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6th C. Russian Bronze Pommel in Bear Form

Russia, Perm region, Perm Animal Style (Permian Animal Style), ca. 5th to 11th centuries CE. An amazing cast bronze pommel handle in the form of a ravenous bear, its head down as if it is eating, its body formed to create the shape of a pommel similar to the famous lobed pommels of the Viking period. Bears were seen as dangerous creatures - but also admirably strong and fierce. Size: 2.5" W x 1.45" H (6.4 cm x 3.7 cm)

The Perm Animal Style is associated with a loosely culturally connected group of people known as the Finno-Ugric peoples who lived in west central Siberia, from modern day Perm north to the Arctic Sea. They freely took artistic influence from those who came before them, like the Scytho-Siberians, and from colonists from the west, like the Vikings, but developed their own distinct style that archaeologists know from graves scattered throughout the taiga. Birds of prey, ungulates like reindeer, canines, and bears abound in their iconography. These zoomorphic designs seem to share some common culture with the fantastical animals of pagan Viking art, but with some major stylistic differences. Notably, like the Scythians who occupied much of this landscape before them, they tend to focus on individual elements of animals - beaks, feet, claws, mouths, and eyes. Imagining the lifestyle of people in the vast regions of the north - both in taiga and in forest - animals hardy enough to live through the dark winters would have been of great interest and probably played major roles in their folklore as well as being human companions and fellow hunters (birds of prey), food sources (reindeer), and threats (bears and wolves). This iconographic style had remarkable uniformity of design across a vast region and long time period. Although nearly all of our knowledge comes from grave goods, this item seems to have been extensively used in life based upon wear patterns (unlike some other cultures, where goods are produced solely to be placed in graves). It was probably worn on the belt of its owner in life, at a time (which continued into the medieval European period) when flashing, jingling decoration was in fashion.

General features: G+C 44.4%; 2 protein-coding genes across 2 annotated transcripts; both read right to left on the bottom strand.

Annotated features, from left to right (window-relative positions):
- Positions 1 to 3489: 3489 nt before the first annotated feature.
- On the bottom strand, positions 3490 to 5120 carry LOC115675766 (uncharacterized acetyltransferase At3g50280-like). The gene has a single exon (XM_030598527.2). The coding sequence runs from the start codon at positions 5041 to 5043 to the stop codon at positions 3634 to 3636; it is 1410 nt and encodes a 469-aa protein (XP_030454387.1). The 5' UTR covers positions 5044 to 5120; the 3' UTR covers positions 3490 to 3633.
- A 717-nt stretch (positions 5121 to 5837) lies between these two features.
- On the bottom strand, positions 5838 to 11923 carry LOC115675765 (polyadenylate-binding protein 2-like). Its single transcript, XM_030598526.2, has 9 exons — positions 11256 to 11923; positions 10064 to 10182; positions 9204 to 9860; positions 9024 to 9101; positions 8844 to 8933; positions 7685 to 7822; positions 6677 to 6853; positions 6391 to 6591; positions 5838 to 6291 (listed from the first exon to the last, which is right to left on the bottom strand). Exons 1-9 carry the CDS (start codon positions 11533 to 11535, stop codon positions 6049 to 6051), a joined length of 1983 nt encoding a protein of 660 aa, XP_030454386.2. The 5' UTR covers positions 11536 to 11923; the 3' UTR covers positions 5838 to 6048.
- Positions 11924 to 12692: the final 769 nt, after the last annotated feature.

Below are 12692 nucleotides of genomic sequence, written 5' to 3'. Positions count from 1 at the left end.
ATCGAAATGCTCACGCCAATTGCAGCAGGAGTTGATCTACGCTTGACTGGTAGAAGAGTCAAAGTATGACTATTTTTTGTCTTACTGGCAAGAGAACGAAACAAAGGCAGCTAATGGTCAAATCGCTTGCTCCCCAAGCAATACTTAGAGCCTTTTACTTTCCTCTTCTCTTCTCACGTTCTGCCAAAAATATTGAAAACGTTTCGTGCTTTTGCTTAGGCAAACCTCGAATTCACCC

Condition: Small corrosion losses, especially on one side of the bear's neck. Possible small repair on lower back foot on one side.

Provenance: private Newport Beach, California, USA collection

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